\documentclass[onecolumn]{article}
\author{ Sean E. O'Connor}
\title{Mortgage Loan Derivation}
\usepackage{amssymb}
\begin{document}
\maketitle
\begin{abstract}
We derive the equations for a mortgage loan and give several useful formulas.
\end{abstract}
\section{The Repayment Structure of a Mortgage Loan}
\subsection{Definition of Interest Rate}
The interest rate on the loan note is quoted as a yearly amount but is applied periodically for $m$ periods per year, giving
\begin{equation}
i = {{Annual \: interest \: percent / 100} \over m}
\end{equation}
Most house and car loans have a monthly period, $m = 12$.
\emph{NOTE:} This is NOT the APR, which is the interest percentage as if the loan were compounded yearly instead of monthly. I would ignore the APR.
\subsection{Periodic Payments of Principal + Interest}
The $j^{th}$ payment PMT consists of interest $I_j$ on the previous unpaid balance $BAL_{j-1}$
This payment is a fixed amount every month by design.
Only the remainder of the payment after interest $R_j$ actually reduces the principal of the loan.
Payments from the initial payment to the end payment have the form,
\begin{equation}
\left( \begin{array} { cccc }
Payment \: Num & Payment \: Amount & Interest & Balance \\
{1^{st}} & {PMT = R_1 + I_1} & {I_1 = i \: BAL_0} & {BAL_1 = BAL_0 - R_1} \\
2^{nd} & PMT = R_2 + I_2 & I_2 = i \: BAL_1 & BAL_2 = BAL_1 - R_2 \\
\ldots & \ldots & \ldots & \ldots \\
j^{th} & PMT = R_j + I_j & I_j = i \: BAL_{j-1} & BAL_j = BAL_{j-1} - R_j \\
\ldots & \ldots & \ldots & \ldots \\
n^{th} & PMT = R_n + I_n & I_n = i \: BAL_{n-1} & BAL_n= BAL_{n-1} - R_n = 0 \\
\end{array} \right)
\end{equation}
n = the number of periods of the loan
The loan amount is $PV = BAL_0$ which is the original balance before any payments are made.
The last balance is 0 because the loan is paid off, $BAL_n = 0$.
We could write a Perl or Python script to compute this, but there are closed form solutions as we'll show.
\section{Closed Form Solution}
\subsection{Difference Equation}
Substituting we get a difference equation for the balances in terms of interest i and constant periodic payment PMT,
\begin{equation}
BAL_j = BAL_{j-1} - PMT + I_j
\end{equation}
\begin{equation}
BAL_j = BAL_{j-1} - PMT + i BAL_{j-1}
\end{equation}
\begin{equation}
BAL_j = (1+i) BAL_{j-1} - PMT
\end{equation}
Let's solve this difference equation. But first, some lemmas,
\emph{Lemma} The geometric progression
\begin{equation}
g = 1 + b + b^2 + \ldots + b^{n-1}
\end{equation}
has the formula,
\begin{equation}
g = {{1 - b^n} \over {1 - b}}
\end{equation}
\emph{Proof}
Multiply by b and subtract,
\begin{equation}
g - b g = g(1 - b) = \left( 1 + b + b^2 + \ldots + b^{n-1} \right) - \left( b + b^2 + b^3 + \ldots + b^n \right) = 1 - b^n
\end{equation}
to get
\begin{equation}
g = {{1 - b^n} \over {1 - b}}
\end{equation}
\emph{QED.}
\emph{Lemma.} If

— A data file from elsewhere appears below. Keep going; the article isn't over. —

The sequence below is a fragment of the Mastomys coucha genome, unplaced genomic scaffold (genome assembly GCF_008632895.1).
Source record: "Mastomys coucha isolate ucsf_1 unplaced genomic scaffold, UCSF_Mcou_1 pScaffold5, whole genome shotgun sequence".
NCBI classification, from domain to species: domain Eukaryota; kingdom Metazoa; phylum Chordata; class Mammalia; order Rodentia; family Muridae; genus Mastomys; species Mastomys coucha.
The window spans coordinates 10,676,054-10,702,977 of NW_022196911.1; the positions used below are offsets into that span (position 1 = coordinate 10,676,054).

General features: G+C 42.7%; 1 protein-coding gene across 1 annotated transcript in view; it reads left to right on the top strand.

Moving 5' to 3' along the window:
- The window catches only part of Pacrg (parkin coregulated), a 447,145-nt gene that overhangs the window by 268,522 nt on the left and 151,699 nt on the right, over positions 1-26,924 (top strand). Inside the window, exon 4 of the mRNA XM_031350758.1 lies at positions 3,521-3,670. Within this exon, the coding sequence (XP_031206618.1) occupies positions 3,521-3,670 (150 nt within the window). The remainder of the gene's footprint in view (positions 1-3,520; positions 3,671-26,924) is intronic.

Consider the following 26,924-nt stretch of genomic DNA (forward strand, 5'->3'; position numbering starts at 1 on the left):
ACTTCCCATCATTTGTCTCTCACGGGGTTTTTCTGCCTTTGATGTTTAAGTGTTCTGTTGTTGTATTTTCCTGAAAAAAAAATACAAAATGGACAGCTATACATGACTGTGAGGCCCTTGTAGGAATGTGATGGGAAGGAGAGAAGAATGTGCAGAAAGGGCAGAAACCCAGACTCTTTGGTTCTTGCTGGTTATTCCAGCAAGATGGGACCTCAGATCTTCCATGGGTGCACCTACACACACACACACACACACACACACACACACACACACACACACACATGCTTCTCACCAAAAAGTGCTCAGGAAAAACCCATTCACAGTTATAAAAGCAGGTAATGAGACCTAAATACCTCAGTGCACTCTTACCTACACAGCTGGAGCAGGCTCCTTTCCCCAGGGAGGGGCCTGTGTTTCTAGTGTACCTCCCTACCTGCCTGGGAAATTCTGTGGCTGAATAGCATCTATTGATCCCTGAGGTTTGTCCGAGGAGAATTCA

\begin{equation}
u_k = a + b u_{k-1}
\end{equation}
then
\begin{equation}
u_n = a {1 - b^n \over 1-b } + b^n u_0
\end{equation}
\emph{Proof.} Expand out terms to see the pattern and use mathematical induction if you like,
\begin{equation}
u_1 = a + b u_0
\end{equation}
\begin{equation}
u_2 = a + b u_1 = a + b(a + b u_0) = a (1 + b) + b^2 u_0
\end{equation}
\begin{equation}
u_3 = a + b u_2 = a + b [ (1+b) + b^2 u_0] = a (1 + b + b^2) + b^3 u_0
\end{equation}
The general formula is
\begin{equation}
u_n = a (1 + b + b^2 + \ldots + b^{n-1}) + b^n u_0
\end{equation}
Now use the geometric progression lemma above.
\emph{QED.}
\subsection{Closed Form Solution for $BAL_k$}
To solve the balance difference equation let $u_k = BAL_k$, $a = -PMT$, and $b = i+1$
The balance AFTER payment k is then
\begin{equation}
BAL_k = {(-PMT) {1 - (1+i)^k \over 1 - (1+i) } + (1+i)^k BAL_0}
\end{equation}
rearranging,
\begin{equation}
BAL_k = {1 \over (1+i)^{-k} } \left( PV + PMT { (1+i)^{-k} -1 \over i } \right)
\end{equation}
Now set $BAL_n = 0$ because the last nth payment PMT finishes the mortgage.
Check: $BAL_0 = PV$
\section{Other Useful Closed Form Solutions}
\subsection{Periodic Payment PMT From PV, n and i}
The constant periodic payment is then
\begin{equation}
PMT = {i PV \over 1-(1+i)^{-n}}
\end{equation}
\subsection{Number of Periods n from PV, i and PMT}
The number of periods (months) comes from the loan amount PV and the periodic payment PMT after inverting,
\begin{equation}
n = -{ ln \left( {1 - i {PV \over PMT}} \right) \over { ln( 1 + i ) } }
\end{equation}
where we're using the natural logarithm, but any log will work.
\subsection{Reduced Number of Periods n' from Increasing the PMT}
You can use this to determine the reduced number of periods if you prepay principal. Change $PMT$ to $(PMT + additional\: principal \: prepayment)$
\begin{equation}
n' = -{ ln \left( {1 - i {PV \over {PMT + additional\: principal \: prepayment}}} \right) \over { ln( 1 + i ) } }
\end{equation}
\subsection{Equivalent Simple Interest i'}
Equivalent simple interest $i'$ on the loan is how much interest would have been had it been payable up front immediately.
We use this formula to deduce it,
\begin{equation}
PV + i' PV = n PMT
\end{equation}
Equivalent simple interest is then
\begin{equation}
i' = {n i \over 1-(1+i)^{-n}} -1
\end{equation}
\subsection{Accumulated Interest Payments j though k}
What is the accumulated interest for payments j though k inclusive?
\begin{equation}
Int_{j \rightarrow k} = I_j + \ldots + I_k
\end{equation}
\begin{equation}
Int_{j \rightarrow k} = \left( k - j + 1 \right) PMT - \sum_{l=j}^k R_l
\end{equation}
but
\begin{equation}
BAL_l - BAL_{l-1} = -R_l
\end{equation}
We get a telescoping sum
\begin{equation}
- \sum_{l=j}^k R_l = BAL_k - BAL_{j-1}
\end{equation}
Interest AFTER the kth payment is
\begin{equation}
Int_{1 \rightarrow k} = k PMT + BAL_k - PV
\end{equation}
Check: When $k=n$,
\begin{equation}
Int_{1 \rightarrow n} = n PMT + BAL_n - PV = n PMT - PV
\end{equation}
as expected because the total n payments of PMT include repaying PV plus interest.
\end{document}